LINCOLN — The rejection of the Lincoln Community School (LCS) bond proposal might just be a blessing in disguise, Lincoln residents said at last night’s school board meeting.
The school board and Building Committee met Wednesday, Sept. 22, after earlier this week calling off the Nov. 2 vote on the $3 million-$4 million bond to renovate or rebuild the school. The board cancelled the public meeting originally scheduled for last night after hearing that Vermont Education Commissioner Armando Vilaseca had rejected the board’s preliminary proposal, but still met to discuss the next steps for both the bond and for the school, as a whole.
Though the room was split as to whether or not the board should appeal Vilaseca’s rejection, board members and residents alike were frustrated by the commissioner’s seemingly blasé response to their proposal.
“This letter is so vague and very frustrating to me,” said Lincoln resident and state Rep. Mike Fisher, regarding Vilaseca’s rejection letter. “It’s one thing if the intent of the letter is to say, ‘We’re in really tough economic times, and the size of your proposal is too large given what we’re facing. I can’t approve it,’ but it didn’t say that.”
Some were even concerned that the commissioner may be using the rejection of the Lincoln proposal as a tool to push through an agenda that would shape rural education and worried that not appealing his decision could create a precedent.
Appealing the commissioner’s decision, however, is just one of four options that school board Chairman David Venman laid on the table as possible next moves for the Lincoln school to take. Other options included:
• Abandoning the original proposal, closing the school and moving students to Bristol schools.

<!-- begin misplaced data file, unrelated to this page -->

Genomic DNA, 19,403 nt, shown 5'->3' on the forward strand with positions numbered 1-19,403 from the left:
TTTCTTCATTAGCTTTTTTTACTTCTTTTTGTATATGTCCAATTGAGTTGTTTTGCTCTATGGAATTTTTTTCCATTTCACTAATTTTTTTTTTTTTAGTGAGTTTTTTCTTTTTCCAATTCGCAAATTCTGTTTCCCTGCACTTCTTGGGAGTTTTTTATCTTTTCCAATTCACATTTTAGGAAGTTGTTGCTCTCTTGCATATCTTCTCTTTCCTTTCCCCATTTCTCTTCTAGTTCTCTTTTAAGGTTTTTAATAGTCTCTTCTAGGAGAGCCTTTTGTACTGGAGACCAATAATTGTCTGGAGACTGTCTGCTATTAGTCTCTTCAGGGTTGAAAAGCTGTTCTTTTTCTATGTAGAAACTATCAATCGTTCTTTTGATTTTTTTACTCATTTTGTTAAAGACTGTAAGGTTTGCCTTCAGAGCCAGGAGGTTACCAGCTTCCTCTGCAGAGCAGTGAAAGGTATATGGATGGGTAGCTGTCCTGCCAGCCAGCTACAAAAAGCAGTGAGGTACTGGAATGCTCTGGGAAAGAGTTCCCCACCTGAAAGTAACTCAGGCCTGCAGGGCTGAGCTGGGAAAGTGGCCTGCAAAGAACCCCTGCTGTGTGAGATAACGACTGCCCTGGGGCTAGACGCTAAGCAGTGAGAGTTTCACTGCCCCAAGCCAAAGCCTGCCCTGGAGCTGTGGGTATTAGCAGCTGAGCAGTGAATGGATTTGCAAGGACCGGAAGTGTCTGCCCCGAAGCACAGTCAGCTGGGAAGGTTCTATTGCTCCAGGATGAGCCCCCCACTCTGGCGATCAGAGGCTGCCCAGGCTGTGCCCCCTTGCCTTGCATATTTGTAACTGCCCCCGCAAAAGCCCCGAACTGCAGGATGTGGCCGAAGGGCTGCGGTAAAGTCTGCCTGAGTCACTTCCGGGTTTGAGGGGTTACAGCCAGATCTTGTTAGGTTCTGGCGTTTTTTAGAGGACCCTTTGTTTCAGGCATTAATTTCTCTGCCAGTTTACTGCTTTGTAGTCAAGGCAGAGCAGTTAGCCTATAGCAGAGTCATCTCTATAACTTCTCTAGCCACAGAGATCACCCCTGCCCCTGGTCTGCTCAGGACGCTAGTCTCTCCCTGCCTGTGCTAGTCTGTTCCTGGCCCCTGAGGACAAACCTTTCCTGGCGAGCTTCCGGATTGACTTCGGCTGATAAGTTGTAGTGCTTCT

• Looking for students from other schools or towns, like Ripton, to bring into the Lincoln school system, thereby strengthening LCS finances.
• Resubmitting a scaled-back version of the original bond proposal.
Of these options, most residents seemed to favor pursuing the possibility of bringing students from Ripton, whose total enrollment is projected to fall from the current 47 down to as low as 27 students for 2011-2012. Additionally, many local residents at the meeting seemed grateful for an opportunity to reevaluate the bond proposal and to reduce both the scale and cost.
“I don’t know how many people in the community really feel that $4 million is OK,” said resident Nancy Marnellos. “I think it’s a good opportunity to cut back, and do only what we need to do.”
Members of the board did not reach a decision as to how they will proceed, but hope to move forward as soon as possible. They only have 30 days to appeal the commissioner’s decision should they decide to do so.
For a full report from the meeting, be sure to check Monday’s paper, in print or online at addisonindependent.com. Tamara Hilmes is at [email protected]